Say the word “Airfix” and most people would associate it with a wizened old man, in a small, dimly lit room, hunched over a model of a sailing ship.
In reality, that’s well away from the truth. Hobby modelling is made up of all ages (that’s why it thrives) and there are young girls alongside their Dads, wives alongside their husbands, and women alongside their wives, working on a plastic model kit, of a ship, a plane, or a car...
However, there are many that love the diecast metal version of a car, (think Matchbox, or Hot Wheels), a copy of a vehicle that can be bought and displayed either in the box the manufacturer supplies or, in the case of one talented modifier, made to look as if it’s been left under a tree on a farm, exposed to the elements for a couple of decades or run at high speed into another car.
Queensland based Scott Fuller from Custom Wrecks takes diecast scale model cars, and for the most part, they’re Australian cars, and creates a “what if” of a car that’s been unloved and left alone for years or one that has been involved in a crash. Think of the words “barn find” and you’d be on the money as to visualising something Scott builds.
His preferred scale is 1:18, or one inch on the model represents 18 inches of the real car. Scott says his preferred manufacturers are Australian based Biante and Classic Collectables as they present a great range of Australian themed diecast cars.
Using a range of fine tools, Scott “cracks” the model car apart and in the process is visualising what the end result could be. There’s a framework in place mentally of he envisions the final build to be. It’s also in the disassembly process that the story may change; if an axle breaks, or a window cracks, then the original visualisation can be changed to be something wholly new.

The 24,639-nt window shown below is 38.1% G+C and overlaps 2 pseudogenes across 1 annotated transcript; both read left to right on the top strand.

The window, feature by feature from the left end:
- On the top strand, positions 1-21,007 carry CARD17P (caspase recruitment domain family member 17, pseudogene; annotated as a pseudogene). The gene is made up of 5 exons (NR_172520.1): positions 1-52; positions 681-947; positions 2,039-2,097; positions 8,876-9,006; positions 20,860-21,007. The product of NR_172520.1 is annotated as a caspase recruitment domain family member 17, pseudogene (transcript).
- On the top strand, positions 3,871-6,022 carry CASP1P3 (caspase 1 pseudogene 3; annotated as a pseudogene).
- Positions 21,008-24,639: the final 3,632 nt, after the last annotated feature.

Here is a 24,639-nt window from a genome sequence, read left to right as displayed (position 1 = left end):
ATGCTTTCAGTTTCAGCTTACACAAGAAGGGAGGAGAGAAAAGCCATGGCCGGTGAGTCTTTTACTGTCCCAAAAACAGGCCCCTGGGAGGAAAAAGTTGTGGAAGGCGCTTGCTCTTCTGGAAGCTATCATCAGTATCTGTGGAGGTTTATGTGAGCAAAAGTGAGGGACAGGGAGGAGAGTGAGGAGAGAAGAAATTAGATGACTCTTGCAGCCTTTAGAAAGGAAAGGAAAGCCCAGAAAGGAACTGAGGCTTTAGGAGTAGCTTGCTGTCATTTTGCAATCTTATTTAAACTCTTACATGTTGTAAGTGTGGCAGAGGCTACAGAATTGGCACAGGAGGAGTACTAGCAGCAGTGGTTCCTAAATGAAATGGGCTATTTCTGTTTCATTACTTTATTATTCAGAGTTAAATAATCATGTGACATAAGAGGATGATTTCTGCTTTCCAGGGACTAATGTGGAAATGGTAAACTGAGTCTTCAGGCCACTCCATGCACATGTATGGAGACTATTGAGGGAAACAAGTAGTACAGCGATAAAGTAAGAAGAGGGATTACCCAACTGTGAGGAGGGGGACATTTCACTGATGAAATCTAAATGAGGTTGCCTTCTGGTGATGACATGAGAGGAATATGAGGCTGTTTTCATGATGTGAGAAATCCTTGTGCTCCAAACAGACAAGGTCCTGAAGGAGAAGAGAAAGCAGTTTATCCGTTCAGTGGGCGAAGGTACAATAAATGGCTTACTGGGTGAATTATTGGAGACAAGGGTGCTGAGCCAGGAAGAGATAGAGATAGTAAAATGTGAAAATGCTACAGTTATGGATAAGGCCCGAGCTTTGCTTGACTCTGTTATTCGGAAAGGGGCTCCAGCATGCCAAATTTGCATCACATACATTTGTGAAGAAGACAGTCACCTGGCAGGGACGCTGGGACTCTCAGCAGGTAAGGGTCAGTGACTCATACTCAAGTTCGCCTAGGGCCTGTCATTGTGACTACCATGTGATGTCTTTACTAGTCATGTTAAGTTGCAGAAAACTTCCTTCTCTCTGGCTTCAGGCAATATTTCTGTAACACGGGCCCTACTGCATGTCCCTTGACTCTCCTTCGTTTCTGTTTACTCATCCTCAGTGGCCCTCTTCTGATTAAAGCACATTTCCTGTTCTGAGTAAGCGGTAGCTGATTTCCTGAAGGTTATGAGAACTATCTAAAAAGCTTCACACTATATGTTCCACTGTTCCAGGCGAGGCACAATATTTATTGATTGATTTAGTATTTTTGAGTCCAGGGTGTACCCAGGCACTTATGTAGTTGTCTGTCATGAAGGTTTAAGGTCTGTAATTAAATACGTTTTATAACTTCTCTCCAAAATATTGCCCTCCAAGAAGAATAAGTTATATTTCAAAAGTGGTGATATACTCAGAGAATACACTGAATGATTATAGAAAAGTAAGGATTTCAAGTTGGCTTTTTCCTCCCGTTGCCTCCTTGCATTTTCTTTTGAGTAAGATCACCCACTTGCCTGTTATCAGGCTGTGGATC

It’s important to note that these are creations purely for and by Scott. Yes, he does have some personal and business customisation requests, however he builds for himself as a hobby.
His inspiration originally has ties to dirt; in high school he had an arts teacher, with an automotive inclination, that used diecast cars and clay to create dioramas, with clay the medium for the artistic part of a condensed version of life.
It’s perhaps something many of us of a certain age would have done in the sandpits as kids; building racetracks or highways and tunnels, with our Matchbox cars and happily driving these tiny things to the death in the backyard.
They’d be left out in the sun, the wind, and the rain, and we’d recover them days or weeks later, faded, coated in dirt...this is what Scott does on a larger scale. He also has in mind what a car may look like after hitting a power pole or a wall or another car.
Being metal, the paints are closer to what is found on the real life car and Scott uses wet’n’dry sandpaper to strip back the original colours. He uses aerosol cans to repaint, and it’s a skill honed over the past three decades or so, to create a look of, say an XA Falcon, battered and bruised and dented.
Again it’s here that the end result may change. Using an aerosol (or as some modelers call them, a rattle can) in a fine quality environment requires a judicious use of pressure in order to lay down a thin layer of colour. This allows for layering to create a range of looks of weathering, and occasionally a slip up occurs. Scott says this can create a whole new idea for the end result, with the wet’n’dry employed to rub back a thicker layer or an area of overspray.
Such is Scott’s ability that a car can be built and damaged, with dents or rust, with differing layers of metal visually rusted away, bring a true sense of reality to the final build. With his area of personal choice cars of the 1960s to 1970s, these cars, at the time, weren’t as rust proofed or engineered for drainage, as cars of today.
There are specific cars that have specific area where rust occurs, such as in the wheel arches or at the bases of doors, and he employs some tools to gently chisel away top layers before applying paints.
Scott says yes, he has worked on some American or British metal, but born and raised in Australia, and of an age when classic Aussie muscle was making its presence know, that has been the underlying preference for the love of the build.
Scott has built to a stand-alone end result, as in the car itself. Recently he’s expanded into trialling a diorama look, an example of what a car may look like in a yard, or on the back of a trailer and so on. This adds an extra level of visual appeal and reality.
Scott and Custom Wrecks can be found on social media here: https://www.facebook.com/CustomWrecks
And the final builds are available for sale. Check out his mastercraftsman level of work and let us know what you think of his unique take on many Aussie classics.